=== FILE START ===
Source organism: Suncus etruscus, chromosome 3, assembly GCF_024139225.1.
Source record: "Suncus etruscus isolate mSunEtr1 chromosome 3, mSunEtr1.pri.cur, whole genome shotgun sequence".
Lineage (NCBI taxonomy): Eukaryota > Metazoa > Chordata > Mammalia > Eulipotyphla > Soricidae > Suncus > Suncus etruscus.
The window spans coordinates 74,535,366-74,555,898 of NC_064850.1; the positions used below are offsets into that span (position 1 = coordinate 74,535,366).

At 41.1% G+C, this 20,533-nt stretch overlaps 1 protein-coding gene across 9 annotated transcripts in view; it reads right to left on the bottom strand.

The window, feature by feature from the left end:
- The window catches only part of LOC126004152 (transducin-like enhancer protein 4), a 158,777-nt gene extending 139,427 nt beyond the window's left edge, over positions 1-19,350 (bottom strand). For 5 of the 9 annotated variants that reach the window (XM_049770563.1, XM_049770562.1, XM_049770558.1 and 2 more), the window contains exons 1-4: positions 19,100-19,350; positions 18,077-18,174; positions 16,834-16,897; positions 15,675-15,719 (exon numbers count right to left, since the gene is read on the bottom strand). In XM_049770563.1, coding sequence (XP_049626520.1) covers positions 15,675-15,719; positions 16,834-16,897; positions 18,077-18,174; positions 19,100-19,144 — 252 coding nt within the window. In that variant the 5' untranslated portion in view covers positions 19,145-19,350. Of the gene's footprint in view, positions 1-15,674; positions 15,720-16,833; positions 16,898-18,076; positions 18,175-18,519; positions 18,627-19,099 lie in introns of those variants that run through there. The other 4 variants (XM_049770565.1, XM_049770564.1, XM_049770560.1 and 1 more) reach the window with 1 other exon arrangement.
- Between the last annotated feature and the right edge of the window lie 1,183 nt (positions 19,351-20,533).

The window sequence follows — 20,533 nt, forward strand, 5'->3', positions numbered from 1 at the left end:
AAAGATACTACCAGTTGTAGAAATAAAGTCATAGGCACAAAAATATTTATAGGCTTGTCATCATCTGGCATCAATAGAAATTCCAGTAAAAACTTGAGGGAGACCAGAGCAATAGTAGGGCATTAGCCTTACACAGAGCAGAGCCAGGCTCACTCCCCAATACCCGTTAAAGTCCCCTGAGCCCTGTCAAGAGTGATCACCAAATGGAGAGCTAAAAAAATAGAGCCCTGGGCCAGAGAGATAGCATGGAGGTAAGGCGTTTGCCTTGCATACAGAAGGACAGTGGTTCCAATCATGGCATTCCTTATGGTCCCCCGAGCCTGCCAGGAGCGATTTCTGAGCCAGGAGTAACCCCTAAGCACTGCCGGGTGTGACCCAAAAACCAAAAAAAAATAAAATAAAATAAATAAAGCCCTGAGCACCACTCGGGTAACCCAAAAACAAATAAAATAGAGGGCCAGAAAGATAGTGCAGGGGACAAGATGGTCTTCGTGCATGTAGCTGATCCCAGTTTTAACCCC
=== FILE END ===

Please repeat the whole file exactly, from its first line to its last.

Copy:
Source organism: Suncus etruscus, chromosome 3, assembly GCF_024139225.1.
Source record: "Suncus etruscus isolate mSunEtr1 chromosome 3, mSunEtr1.pri.cur, whole genome shotgun sequence".
Lineage (NCBI taxonomy): Eukaryota > Metazoa > Chordata > Mammalia > Eulipotyphla > Soricidae > Suncus > Suncus etruscus.
The window spans coordinates 74,535,366-74,555,898 of NC_064850.1; the positions used below are offsets into that span (position 1 = coordinate 74,535,366).

At 41.1% G+C, this 20,533-nt stretch overlaps 1 protein-coding gene across 9 annotated transcripts in view; it reads right to left on the bottom strand.

The window, feature by feature from the left end:
- The window catches only part of LOC126004152 (transducin-like enhancer protein 4), a 158,777-nt gene extending 139,427 nt beyond the window's left edge, over positions 1-19,350 (bottom strand). For 5 of the 9 annotated variants that reach the window (XM_049770563.1, XM_049770562.1, XM_049770558.1 and 2 more), the window contains exons 1-4: positions 19,100-19,350; positions 18,077-18,174; positions 16,834-16,897; positions 15,675-15,719 (exon numbers count right to left, since the gene is read on the bottom strand). In XM_049770563.1, coding sequence (XP_049626520.1) covers positions 15,675-15,719; positions 16,834-16,897; positions 18,077-18,174; positions 19,100-19,144 — 252 coding nt within the window. In that variant the 5' untranslated portion in view covers positions 19,145-19,350. Of the gene's footprint in view, positions 1-15,674; positions 15,720-16,833; positions 16,898-18,076; positions 18,175-18,519; positions 18,627-19,099 lie in introns of those variants that run through there. The other 4 variants (XM_049770565.1, XM_049770564.1, XM_049770560.1 and 1 more) reach the window with 1 other exon arrangement.
- Between the last annotated feature and the right edge of the window lie 1,183 nt (positions 19,351-20,533).

The window sequence follows — 20,533 nt, forward strand, 5'->3', positions numbered from 1 at the left end:
AAAGATACTACCAGTTGTAGAAATAAAGTCATAGGCACAAAAATATTTATAGGCTTGTCATCATCTGGCATCAATAGAAATTCCAGTAAAAACTTGAGGGAGACCAGAGCAATAGTAGGGCATTAGCCTTACACAGAGCAGAGCCAGGCTCACTCCCCAATACCCGTTAAAGTCCCCTGAGCCCTGTCAAGAGTGATCACCAAATGGAGAGCTAAAAAAATAGAGCCCTGGGCCAGAGAGATAGCATGGAGGTAAGGCGTTTGCCTTGCATACAGAAGGACAGTGGTTCCAATCATGGCATTCCTTATGGTCCCCCGAGCCTGCCAGGAGCGATTTCTGAGCCAGGAGTAACCCCTAAGCACTGCCGGGTGTGACCCAAAAACCAAAAAAAAATAAAATAAAATAAATAAAGCCCTGAGCACCACTCGGGTAACCCAAAAACAAATAAAATAGAGGGCCAGAAAGATAGTGCAGGGGACAAGATGGTCTTCGTGCATGTAGCTGATCCCAGTTTTAACCCC